Mylia noticed that his boots fitted to his leg and were toed with engraved silver. She heard the thump of blood within the black stallion and noted the reeking disgust within its prancing neigh. It was a horse bred for war, she thought with a flash of awareness. Its father’s father had trampled her dying kin many years ago with steel-clad hooves. As for the Prince—
Brimming with all the prejudice of ancestral memory, she met Prince Asher’s eyes.
Mylia often wondered why humans did not collect the eyes of the dead and preserve them. It was a superstition, she reasoned, the idea of capturing the soul of the person rendered sightless. In the Wylds, eyes were just another form of nourishment, to be scooped out with a claw and a sucking plop and eaten like a fat, squishy tomato.
And his eyes were darker than waters flowing upon obsidian rock in a moonless night. Mylia imagined their taste as fir-shredded mist or the subterranean blackberries that grew beside volcanic fissures deep under the mountains.
She softly growled, eyes narrowing to golden slits, and prepared for his anger.
The Prince raised his hand, carefully, out of fear, she supposed, and removed his riding glove, revealing a surprisingly white hand powerfully cut with sinew and bone. Before she could register this strange ritual’s purpose, his fingers grazed her forehead.
Her pupils widened upon the sudden warmth of his hand upon her skin. Mylia had never felt such tenderness upon her skin and her mind fluttered and quickened to process this new information. In the Wylds, affections played secondary importance to survival. Her wyrm tongue did not possess the words she sought to understand this touch. The feeling it evoked—safety and care and belonging—yes, she had felt a similar feeling once before when spying upon a black panther guarding its mewling cub. She wondered if humans had a name for such behavior. Many years later, she discovered they possessed many, all equally beautiful in sound and confusing in action.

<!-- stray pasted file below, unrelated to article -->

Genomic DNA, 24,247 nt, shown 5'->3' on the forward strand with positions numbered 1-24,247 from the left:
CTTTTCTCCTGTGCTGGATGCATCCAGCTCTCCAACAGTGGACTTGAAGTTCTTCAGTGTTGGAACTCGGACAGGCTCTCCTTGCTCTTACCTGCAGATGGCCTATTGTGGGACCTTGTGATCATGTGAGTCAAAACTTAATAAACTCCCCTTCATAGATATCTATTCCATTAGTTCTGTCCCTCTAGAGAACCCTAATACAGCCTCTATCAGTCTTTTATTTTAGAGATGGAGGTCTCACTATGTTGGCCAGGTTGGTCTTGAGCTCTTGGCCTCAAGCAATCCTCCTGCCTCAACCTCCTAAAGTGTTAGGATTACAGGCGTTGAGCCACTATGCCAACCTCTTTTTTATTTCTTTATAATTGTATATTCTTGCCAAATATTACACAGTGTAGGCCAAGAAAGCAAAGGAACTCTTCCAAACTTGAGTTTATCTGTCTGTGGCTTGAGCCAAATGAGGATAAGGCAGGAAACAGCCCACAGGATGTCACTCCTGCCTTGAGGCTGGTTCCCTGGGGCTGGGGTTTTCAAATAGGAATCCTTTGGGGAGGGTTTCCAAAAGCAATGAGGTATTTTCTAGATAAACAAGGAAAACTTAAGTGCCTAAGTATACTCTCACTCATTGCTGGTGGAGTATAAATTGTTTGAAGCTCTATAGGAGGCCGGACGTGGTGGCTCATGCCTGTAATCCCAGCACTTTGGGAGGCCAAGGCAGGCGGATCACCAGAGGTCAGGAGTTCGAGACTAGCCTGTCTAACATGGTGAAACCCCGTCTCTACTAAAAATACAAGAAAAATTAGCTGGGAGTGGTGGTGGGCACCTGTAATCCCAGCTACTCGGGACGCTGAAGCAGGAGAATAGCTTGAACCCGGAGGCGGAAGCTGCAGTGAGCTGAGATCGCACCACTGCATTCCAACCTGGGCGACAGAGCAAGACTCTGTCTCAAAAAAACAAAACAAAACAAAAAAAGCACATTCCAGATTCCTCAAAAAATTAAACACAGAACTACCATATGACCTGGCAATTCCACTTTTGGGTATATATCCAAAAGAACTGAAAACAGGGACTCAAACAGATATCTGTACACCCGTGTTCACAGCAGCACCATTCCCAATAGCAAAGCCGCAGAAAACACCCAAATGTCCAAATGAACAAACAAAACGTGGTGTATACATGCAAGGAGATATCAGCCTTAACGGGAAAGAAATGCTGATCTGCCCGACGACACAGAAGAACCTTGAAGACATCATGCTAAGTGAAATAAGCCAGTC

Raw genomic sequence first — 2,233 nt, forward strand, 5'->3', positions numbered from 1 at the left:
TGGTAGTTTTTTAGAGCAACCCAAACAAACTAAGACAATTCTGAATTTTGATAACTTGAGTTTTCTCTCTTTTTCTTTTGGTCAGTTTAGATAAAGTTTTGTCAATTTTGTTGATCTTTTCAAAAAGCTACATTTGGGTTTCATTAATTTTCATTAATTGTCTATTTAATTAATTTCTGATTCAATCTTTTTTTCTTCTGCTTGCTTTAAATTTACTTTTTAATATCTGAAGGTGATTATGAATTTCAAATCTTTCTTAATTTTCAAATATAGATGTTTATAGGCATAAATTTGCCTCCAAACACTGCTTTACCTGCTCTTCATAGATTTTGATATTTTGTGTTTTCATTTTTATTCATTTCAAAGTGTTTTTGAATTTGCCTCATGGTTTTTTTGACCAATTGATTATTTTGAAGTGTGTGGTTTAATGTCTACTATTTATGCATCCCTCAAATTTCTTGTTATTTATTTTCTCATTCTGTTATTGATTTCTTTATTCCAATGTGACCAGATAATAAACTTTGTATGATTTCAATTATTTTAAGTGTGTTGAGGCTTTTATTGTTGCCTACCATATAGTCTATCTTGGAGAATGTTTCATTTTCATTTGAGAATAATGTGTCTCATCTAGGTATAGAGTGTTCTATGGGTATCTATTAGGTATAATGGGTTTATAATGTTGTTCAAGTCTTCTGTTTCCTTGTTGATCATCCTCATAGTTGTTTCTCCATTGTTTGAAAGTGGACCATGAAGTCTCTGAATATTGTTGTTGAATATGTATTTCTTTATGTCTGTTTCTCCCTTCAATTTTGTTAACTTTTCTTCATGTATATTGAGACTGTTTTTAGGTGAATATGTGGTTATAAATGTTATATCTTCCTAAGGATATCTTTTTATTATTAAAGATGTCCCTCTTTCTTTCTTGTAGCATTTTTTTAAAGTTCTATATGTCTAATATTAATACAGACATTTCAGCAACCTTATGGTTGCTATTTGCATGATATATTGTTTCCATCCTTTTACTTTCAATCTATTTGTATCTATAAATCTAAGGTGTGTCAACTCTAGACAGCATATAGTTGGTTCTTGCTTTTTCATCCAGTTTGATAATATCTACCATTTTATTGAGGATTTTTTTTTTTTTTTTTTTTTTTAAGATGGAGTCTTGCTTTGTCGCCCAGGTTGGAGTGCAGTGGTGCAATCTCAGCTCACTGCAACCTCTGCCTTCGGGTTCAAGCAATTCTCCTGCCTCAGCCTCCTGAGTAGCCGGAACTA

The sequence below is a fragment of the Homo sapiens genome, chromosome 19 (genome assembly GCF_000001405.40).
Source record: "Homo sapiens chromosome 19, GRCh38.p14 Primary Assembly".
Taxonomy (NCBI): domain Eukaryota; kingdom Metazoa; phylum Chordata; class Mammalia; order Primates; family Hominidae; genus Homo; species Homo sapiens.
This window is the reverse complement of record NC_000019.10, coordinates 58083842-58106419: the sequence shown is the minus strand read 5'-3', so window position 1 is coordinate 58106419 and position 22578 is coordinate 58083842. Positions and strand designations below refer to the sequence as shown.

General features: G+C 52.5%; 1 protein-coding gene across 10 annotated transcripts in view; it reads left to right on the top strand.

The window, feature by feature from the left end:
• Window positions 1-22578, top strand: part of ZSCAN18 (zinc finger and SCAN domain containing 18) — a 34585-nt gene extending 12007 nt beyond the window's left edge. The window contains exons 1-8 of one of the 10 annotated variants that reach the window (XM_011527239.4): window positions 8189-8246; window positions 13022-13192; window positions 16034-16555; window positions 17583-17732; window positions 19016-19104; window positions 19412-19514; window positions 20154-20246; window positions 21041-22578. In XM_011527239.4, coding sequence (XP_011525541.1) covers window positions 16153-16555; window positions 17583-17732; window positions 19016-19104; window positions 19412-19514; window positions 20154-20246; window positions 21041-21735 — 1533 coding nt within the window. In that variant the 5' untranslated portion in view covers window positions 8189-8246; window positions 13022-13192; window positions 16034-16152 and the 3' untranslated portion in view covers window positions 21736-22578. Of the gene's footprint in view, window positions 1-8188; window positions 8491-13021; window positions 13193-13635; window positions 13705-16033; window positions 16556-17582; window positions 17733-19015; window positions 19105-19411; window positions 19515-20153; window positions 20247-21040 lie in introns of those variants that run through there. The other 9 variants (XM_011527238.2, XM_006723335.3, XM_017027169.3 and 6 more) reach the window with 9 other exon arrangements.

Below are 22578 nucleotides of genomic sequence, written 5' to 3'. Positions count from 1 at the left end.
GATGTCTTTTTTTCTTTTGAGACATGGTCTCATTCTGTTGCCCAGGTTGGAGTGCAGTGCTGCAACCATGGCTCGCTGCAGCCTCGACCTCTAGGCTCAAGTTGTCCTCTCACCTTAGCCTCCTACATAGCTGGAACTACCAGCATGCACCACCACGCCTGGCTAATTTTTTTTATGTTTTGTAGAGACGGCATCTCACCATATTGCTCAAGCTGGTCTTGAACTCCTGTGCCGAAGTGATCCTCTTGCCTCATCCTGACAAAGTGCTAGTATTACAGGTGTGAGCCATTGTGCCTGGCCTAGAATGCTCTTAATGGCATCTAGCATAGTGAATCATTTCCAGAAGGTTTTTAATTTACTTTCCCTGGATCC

And then his hand withdrew and the Prince pulled on his glove with a blunt, professional air. “Fortunately for you, the damage is minimal and bruising should be gone within a few weeks. I will have the medic give you a healing drink suitable for a creature of your cold temperament.”
Mylia only stared at him. The warmth of his touch lingered upon her forehead and still there had been no pain. No trickery or knife plied—no trap—
But, Gerard had returned from arguing with the hunters. He approached the Prince and there was fear in his voice. “Brother, the men say she is bad luck. They want her gone.” He looked over Mylia’s wounded forehead and grimaced. “Nasty knock there.”
The Prince beckoned the few remaining hunters to leave them. Only when the men were out of earshot, did he turn upon Gerard with quiet wrath. “I have never cared for the words of my vassals.”
“They think she’ll take vengeance for the other dead wyrm.”
Asher scowled. “They’re fools. Wyrms do not seek revenge for their species. They’re solitary creatures. Haven’t centuries of war left no record within the commoner’s mind?”
Gerard shrugged, “Some of us commoners studied the wars.”
“I didn’t mean you, brother.” The Prince’s voice grew soft.
“Yes, you did. You never trust me. I know you left camp alone for the Wylds that night. I saw you return.” He paused at the Prince’s warning glare and then continued, “Seriously. You risked your life and soul. I should have gone with you.”
“I could not endanger you. Mother commanded me to keep you safe.”
Gerard grimaced. “I’m eighteen!”
“Her orders, not mine. And this creature is the best fortune to ever befall our house. We must take care of her. The men will obey my command or I shall deal with them harshly. Now, grant me a favor.”
His brother nodded but Mylia sensed obstinacy within his tight grip upon the reins.
“Ride with her until our castle. I do not want further abuse to befall her and I trust you, as you well know.”
“Okay. And what about when we get home?”
“Then…then, the world awaits,” Asher swiftly grinned.
“But wyrms cannot travel in the Dyn like us,” Gerard frowned. “How will you take her around the world?”
“I’d prefer to avoid the Dyn altogether. You know the Emperor spies upon every code used therein. But, worry no more for I have a plan, brother.” And with that command, the Prince shook the reins and galloped his horse to the front of the company.